1 Defendants also listed Count II among the counts for which they sought summary judgment; however, Count II is the one count dismissed by this court’s ruling on Defendants’ Motion to Dismiss (Dkt. No. 34). Counts V, IX, XII, XV, XVIII, XXI, XXIV, and XXVII are asserted only against the Doe Defendants and Defendants have not moved for summary judgment as to Counts VI, X, XI, XIX, and XX. 4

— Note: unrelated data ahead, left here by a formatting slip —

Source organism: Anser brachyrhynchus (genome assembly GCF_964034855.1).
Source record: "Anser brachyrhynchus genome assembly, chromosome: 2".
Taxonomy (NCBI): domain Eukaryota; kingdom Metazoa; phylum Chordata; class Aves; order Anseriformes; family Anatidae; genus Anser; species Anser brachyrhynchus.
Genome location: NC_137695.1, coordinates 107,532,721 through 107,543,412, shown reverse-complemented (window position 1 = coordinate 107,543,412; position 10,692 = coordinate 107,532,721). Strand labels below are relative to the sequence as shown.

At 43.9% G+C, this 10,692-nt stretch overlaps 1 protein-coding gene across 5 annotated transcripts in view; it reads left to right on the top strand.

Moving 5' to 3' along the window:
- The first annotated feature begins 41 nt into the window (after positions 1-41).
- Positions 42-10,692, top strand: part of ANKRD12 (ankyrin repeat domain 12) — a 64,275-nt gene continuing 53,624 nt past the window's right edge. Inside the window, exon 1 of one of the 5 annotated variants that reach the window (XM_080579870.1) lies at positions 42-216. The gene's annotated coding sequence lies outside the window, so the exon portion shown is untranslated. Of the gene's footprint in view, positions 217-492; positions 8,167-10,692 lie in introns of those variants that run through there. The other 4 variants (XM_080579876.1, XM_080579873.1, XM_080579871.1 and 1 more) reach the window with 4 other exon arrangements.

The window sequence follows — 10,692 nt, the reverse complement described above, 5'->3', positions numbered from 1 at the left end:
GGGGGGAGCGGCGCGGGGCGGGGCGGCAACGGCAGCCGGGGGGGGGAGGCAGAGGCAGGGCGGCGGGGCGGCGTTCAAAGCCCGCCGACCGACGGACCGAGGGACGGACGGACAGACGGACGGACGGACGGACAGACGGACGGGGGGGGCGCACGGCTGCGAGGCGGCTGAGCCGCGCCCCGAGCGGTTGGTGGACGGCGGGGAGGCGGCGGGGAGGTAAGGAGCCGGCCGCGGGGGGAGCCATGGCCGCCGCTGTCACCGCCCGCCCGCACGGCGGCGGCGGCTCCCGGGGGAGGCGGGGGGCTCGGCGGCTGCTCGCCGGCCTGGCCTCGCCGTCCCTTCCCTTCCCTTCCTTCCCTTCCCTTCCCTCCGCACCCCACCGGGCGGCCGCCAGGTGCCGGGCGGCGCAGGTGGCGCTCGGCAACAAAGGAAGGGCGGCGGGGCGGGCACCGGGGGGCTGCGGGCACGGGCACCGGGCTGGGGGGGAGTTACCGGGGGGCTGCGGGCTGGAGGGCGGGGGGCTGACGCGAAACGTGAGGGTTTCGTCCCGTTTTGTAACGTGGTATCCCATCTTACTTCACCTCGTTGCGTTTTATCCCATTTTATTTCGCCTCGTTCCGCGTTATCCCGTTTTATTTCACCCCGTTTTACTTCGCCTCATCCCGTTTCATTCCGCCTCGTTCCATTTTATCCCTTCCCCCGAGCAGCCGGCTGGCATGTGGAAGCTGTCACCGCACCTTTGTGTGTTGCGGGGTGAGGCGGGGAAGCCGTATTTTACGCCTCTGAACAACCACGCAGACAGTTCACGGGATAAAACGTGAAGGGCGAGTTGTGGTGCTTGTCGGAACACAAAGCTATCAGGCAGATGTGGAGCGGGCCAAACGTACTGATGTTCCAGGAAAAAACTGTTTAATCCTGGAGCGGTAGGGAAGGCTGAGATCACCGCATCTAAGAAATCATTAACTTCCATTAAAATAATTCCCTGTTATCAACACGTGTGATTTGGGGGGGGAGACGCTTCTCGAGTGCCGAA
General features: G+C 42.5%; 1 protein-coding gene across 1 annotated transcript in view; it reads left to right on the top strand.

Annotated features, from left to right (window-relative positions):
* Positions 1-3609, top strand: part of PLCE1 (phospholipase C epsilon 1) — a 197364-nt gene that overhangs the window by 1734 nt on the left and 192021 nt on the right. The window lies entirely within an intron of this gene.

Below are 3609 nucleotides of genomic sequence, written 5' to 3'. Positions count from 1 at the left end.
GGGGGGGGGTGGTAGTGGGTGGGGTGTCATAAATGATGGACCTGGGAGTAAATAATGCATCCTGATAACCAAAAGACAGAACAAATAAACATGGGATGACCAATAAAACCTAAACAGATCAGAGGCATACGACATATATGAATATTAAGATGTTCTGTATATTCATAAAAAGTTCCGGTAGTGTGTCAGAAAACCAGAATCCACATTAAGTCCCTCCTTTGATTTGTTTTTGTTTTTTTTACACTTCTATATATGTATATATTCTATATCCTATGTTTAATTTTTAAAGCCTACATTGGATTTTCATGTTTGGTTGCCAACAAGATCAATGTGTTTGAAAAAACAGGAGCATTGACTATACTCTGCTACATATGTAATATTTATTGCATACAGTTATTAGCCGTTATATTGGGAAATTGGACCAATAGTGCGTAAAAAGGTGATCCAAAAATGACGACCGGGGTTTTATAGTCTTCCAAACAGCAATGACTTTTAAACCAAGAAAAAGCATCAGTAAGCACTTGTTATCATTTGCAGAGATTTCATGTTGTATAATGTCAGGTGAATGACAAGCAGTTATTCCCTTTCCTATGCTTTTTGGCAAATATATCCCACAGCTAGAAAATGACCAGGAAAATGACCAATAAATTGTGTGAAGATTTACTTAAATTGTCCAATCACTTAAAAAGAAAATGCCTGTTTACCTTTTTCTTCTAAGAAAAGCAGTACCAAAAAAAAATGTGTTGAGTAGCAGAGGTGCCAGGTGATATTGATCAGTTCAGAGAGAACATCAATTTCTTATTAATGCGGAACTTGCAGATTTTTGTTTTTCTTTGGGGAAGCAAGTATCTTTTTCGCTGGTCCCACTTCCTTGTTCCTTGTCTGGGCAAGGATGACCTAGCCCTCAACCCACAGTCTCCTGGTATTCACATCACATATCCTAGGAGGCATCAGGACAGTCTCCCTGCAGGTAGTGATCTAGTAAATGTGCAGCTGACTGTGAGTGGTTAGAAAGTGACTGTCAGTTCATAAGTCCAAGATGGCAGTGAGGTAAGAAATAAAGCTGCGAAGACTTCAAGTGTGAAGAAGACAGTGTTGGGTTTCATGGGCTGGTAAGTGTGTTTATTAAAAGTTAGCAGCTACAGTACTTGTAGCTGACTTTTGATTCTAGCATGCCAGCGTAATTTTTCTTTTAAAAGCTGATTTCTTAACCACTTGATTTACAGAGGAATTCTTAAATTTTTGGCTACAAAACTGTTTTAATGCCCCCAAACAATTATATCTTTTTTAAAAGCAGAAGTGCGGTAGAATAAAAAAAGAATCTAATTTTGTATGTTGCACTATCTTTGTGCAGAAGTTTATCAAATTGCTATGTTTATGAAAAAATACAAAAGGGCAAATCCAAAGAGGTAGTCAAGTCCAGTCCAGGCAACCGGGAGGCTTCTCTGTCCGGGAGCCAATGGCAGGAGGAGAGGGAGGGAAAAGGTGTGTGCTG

the plaintiff [can]not rest on his allegations,” bu t must present “significant probative evidence.” Anderson v. Liberty Lobby, Inc., 477 U.S. 242, 249 (1986) (internal citation omitted). In the District of Massachusetts, the presentation of sufficient evidence is governed by Local Rule 56.1, which provides that “[m]otions for summary judgment sh all include a concise statement of the material facts of record as to which the moving party contends there is no genuine issue to be tried, with page references to affidavits, depositions and other documentation.” D. Mass. R. 56.1. A party opposing a motion for summary judgment has a corresponding obligation to provide the court with a concise statement of material facts that are in dispute, also tied by page references to specific “affidavits, depositions and other documentation.” Id. Unless the opposing party identifies contrary facts supported by references to “affidavits, de positions and other documentation,” the properly cited facts set out in a 56.1 statement are deemed admitted for purposes of the summary judgment motion. Id.; see also Fed. R. Civ. P. 56(e)(2) (“If a party fa ils to properly support an assertion of fact or fails to properly address another party's assertion of fact as required by Rule 56(c), the court may . . . consider the fact undisputed for purposes of the motion . . . .”). Additionally, the evidence a litigant relies upon to support or dispute a fact must be able to be “presented in a form that would be admissible in evidence.” Fed. R. Civ. P. 56(c)(2).